rs : A master of ceremony is someone who conducts and leads a special event from start to finish.

sw : Define the relationship between the ideas of archive and master of ceremonies to your practice. (please define this role within a classical and / or contemporary context.)

rs : I believe that my work in Fluxcore is important because I can connect many different people together through the use of media. Fluxcore’s work as a collective is important because it facilitates a creative exchange among visionaries. I chose media and music because that was what I was exposed to growing up as a child. I was always surrounded by music. It is what I enjoy doing. I have always thought that music is the universal language, and media is the tool to spread that universal language.


Industry : Arts, Club Industry, Music
Zodiac : Aries (April 14)
Hobbies : writing, painting, cooking and being a social butterfly...

"The way in which Smokie guides her instruments describes her evolving creative talents." Roy Ayers

"Smokie’s poetry allow me to fulfill a fantasy inside my imaginations of wonder...what she taste like. Yumm, Yumm." Malik Yuself

Prior to self-publishing the book Abstractvision, Smokie established the theatrical poetic performance group Innervision in 1996. Innervision combined a live Jazz orientated Hip-hop band featuring poetry, creating a sound of personal liberation, encouraging the audience to embrace individuality. Her views are political, personal and spiritual. Smokie feeds off the moments captor, for it does not restrict herself of her womanhood. They stand as sisters roller their eyes, freaks move closer to stage and militants get up and leave. If she offends you, then it’s you she’s talk-en to. But above all, she wants the audience to check behind the scenes and see that there is only chaos, nothing easy.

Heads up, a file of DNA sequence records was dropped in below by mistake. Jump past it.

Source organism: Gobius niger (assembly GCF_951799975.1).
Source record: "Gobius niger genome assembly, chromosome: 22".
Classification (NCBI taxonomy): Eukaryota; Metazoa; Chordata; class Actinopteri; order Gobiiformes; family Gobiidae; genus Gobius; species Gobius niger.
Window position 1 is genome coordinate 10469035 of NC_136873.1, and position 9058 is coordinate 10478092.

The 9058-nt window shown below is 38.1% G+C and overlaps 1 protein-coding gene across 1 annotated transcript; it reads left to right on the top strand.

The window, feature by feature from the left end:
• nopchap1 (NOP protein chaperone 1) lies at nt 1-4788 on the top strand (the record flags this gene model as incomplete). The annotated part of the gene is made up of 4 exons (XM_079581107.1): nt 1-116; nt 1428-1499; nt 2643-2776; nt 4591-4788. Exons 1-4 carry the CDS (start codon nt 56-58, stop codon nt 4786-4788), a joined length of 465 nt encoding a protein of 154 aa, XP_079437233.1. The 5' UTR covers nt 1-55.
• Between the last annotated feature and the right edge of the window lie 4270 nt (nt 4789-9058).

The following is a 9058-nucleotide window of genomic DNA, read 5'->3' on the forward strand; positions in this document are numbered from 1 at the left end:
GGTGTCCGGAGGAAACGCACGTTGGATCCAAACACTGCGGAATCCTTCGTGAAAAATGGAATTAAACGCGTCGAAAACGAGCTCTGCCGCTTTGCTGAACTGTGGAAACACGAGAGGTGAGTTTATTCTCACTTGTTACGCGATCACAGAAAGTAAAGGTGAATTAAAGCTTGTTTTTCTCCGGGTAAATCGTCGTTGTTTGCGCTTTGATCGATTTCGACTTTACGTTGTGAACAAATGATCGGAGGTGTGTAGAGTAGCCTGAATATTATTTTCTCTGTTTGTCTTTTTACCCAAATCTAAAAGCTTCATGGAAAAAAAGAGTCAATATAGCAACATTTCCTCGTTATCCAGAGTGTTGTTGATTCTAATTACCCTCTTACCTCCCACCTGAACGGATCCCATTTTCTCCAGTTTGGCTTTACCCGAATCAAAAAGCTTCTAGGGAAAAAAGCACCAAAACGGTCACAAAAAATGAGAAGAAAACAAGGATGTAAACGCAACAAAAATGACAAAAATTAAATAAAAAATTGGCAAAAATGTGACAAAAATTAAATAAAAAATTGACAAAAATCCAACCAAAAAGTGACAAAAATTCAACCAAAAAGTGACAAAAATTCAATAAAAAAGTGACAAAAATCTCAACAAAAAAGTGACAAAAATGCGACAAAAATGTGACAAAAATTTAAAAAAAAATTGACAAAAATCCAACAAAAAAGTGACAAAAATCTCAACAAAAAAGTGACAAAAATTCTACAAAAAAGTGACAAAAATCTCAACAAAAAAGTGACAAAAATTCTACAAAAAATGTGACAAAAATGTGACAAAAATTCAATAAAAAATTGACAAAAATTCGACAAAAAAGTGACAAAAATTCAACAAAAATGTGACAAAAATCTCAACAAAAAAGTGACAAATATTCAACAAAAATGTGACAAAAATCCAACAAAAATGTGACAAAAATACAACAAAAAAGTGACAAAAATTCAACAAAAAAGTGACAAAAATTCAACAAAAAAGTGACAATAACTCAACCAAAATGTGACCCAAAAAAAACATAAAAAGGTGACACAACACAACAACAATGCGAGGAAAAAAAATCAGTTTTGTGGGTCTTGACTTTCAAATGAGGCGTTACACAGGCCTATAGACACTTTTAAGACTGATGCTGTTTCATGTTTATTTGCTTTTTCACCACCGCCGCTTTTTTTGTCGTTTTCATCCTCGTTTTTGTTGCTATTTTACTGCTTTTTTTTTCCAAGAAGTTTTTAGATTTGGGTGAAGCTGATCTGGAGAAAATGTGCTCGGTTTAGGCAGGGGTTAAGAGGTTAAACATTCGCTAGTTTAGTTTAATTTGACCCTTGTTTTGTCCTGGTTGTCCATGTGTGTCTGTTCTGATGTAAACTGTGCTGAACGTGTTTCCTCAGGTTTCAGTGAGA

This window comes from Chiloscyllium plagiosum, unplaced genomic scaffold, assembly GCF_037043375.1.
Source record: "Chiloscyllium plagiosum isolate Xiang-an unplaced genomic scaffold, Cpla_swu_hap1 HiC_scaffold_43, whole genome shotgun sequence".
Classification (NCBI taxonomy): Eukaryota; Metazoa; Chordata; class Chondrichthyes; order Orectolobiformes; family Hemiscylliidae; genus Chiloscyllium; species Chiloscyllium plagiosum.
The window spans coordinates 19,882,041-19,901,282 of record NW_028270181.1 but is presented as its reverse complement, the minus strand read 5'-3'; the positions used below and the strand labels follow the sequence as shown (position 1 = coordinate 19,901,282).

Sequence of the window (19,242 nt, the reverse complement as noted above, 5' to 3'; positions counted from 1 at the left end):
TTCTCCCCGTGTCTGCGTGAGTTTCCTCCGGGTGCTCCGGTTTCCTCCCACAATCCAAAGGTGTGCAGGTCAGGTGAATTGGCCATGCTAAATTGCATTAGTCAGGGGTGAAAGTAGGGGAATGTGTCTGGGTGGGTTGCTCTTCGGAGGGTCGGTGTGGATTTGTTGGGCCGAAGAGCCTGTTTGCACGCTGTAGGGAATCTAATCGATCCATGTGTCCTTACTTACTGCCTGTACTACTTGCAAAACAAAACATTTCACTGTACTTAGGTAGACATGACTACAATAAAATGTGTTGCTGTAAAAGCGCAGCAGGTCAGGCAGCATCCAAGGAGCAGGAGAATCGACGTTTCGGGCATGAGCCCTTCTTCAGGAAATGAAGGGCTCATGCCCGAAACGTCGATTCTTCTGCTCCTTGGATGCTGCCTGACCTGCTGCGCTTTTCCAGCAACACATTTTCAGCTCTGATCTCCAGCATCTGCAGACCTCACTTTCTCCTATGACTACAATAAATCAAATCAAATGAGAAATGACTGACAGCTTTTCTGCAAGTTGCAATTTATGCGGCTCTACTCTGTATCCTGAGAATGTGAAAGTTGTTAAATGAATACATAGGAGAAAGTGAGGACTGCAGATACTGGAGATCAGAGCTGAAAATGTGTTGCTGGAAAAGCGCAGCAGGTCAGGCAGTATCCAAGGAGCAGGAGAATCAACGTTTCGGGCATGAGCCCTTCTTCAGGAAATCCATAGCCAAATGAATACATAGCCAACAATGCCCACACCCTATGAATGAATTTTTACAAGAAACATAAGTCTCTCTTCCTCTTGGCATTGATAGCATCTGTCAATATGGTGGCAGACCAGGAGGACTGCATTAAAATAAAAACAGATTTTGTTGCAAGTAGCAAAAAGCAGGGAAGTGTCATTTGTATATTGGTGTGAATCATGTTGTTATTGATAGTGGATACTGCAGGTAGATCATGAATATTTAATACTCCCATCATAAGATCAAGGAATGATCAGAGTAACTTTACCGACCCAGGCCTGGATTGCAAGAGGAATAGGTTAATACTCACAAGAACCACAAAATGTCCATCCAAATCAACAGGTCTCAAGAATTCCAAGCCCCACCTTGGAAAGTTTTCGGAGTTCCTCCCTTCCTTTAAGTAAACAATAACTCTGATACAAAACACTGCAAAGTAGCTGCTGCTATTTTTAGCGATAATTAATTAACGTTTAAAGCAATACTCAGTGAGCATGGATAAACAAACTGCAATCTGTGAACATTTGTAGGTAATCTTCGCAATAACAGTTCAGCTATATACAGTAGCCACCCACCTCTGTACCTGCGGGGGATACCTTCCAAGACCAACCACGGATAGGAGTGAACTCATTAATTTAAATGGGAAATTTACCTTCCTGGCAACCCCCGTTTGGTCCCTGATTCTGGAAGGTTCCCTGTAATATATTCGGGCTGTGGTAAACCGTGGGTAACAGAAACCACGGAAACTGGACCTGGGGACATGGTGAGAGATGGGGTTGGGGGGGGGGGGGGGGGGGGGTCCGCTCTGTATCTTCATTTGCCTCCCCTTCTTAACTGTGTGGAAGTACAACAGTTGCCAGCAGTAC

Smokie has opened for Roy Ayers, Chaka Khan, Mos-Def and The Last Poets in venues like House of Blues, Museum of Contemporary Arts and Word-Stocks in Brooklyn. She has also had the opportunity to work with Roy Ayers, Lyricist Lounge and appeared on BET’s (Black Entertainment Television) 106 & Park performing her poem -Let-s go-, as well as hosted HBO’s (Home Box Office) Def Jam Poetry pilot, one of the many organizations that pushed the word until was heard.

Currently, Smokie is performing The Vagina Monologues by Eve Ensler at the DuSable Museum Chicago. She has also picked up bass playing and is now combining it to the sound of her words.

sw : Hey Smokie, Liquid Life circa 1996. Do you remember this ? I remember being at Yo Mama Cafe and you walked in with Avery and another girl, don’t remember. But I remeber the performance. We didn’t know each other then, and not until a long time after. But I remember. Clearly.

I would like to hear about your inspiration, why you choose poetry and what is the importance of chaos in your life that makes you creative, love your art and what keeps you going, even if you didn’t go to school to study the arts. That part doesn’t matter. What matters to me is your message, your accomplishments, the people you met, why it is was important or influencial for you to work with them, and why you have a passion for music and words.